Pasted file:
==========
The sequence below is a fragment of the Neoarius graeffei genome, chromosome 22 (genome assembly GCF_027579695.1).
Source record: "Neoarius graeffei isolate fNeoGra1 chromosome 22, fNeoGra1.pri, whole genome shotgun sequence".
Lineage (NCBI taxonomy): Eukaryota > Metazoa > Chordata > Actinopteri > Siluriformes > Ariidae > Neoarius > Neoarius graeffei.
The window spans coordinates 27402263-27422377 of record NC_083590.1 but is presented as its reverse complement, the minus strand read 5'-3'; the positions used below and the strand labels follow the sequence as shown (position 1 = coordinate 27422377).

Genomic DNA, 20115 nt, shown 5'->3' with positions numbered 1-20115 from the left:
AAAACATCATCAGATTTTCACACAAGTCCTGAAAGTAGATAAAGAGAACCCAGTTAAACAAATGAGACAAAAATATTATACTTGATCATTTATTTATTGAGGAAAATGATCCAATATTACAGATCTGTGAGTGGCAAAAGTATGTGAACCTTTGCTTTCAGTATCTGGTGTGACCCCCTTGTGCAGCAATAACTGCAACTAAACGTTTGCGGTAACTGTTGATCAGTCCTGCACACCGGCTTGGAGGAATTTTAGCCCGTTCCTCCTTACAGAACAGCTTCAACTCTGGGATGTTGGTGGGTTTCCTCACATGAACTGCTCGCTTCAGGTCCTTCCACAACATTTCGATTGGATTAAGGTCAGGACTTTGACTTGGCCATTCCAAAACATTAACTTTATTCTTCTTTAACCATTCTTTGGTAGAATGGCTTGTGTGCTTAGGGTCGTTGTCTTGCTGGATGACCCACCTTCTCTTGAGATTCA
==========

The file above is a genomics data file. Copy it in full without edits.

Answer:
The sequence below is a fragment of the Neoarius graeffei genome, chromosome 22 (genome assembly GCF_027579695.1).
Source record: "Neoarius graeffei isolate fNeoGra1 chromosome 22, fNeoGra1.pri, whole genome shotgun sequence".
Lineage (NCBI taxonomy): Eukaryota > Metazoa > Chordata > Actinopteri > Siluriformes > Ariidae > Neoarius > Neoarius graeffei.
The window spans coordinates 27402263-27422377 of record NC_083590.1 but is presented as its reverse complement, the minus strand read 5'-3'; the positions used below and the strand labels follow the sequence as shown (position 1 = coordinate 27422377).

Genomic DNA, 20115 nt, shown 5'->3' with positions numbered 1-20115 from the left:
AAAACATCATCAGATTTTCACACAAGTCCTGAAAGTAGATAAAGAGAACCCAGTTAAACAAATGAGACAAAAATATTATACTTGATCATTTATTTATTGAGGAAAATGATCCAATATTACAGATCTGTGAGTGGCAAAAGTATGTGAACCTTTGCTTTCAGTATCTGGTGTGACCCCCTTGTGCAGCAATAACTGCAACTAAACGTTTGCGGTAACTGTTGATCAGTCCTGCACACCGGCTTGGAGGAATTTTAGCCCGTTCCTCCTTACAGAACAGCTTCAACTCTGGGATGTTGGTGGGTTTCCTCACATGAACTGCTCGCTTCAGGTCCTTCCACAACATTTCGATTGGATTAAGGTCAGGACTTTGACTTGGCCATTCCAAAACATTAACTTTATTCTTCTTTAACCATTCTTTGGTAGAATGGCTTGTGTGCTTAGGGTCGTTGTCTTGCTGGATGACCCACCTTCTCTTGAGATTCA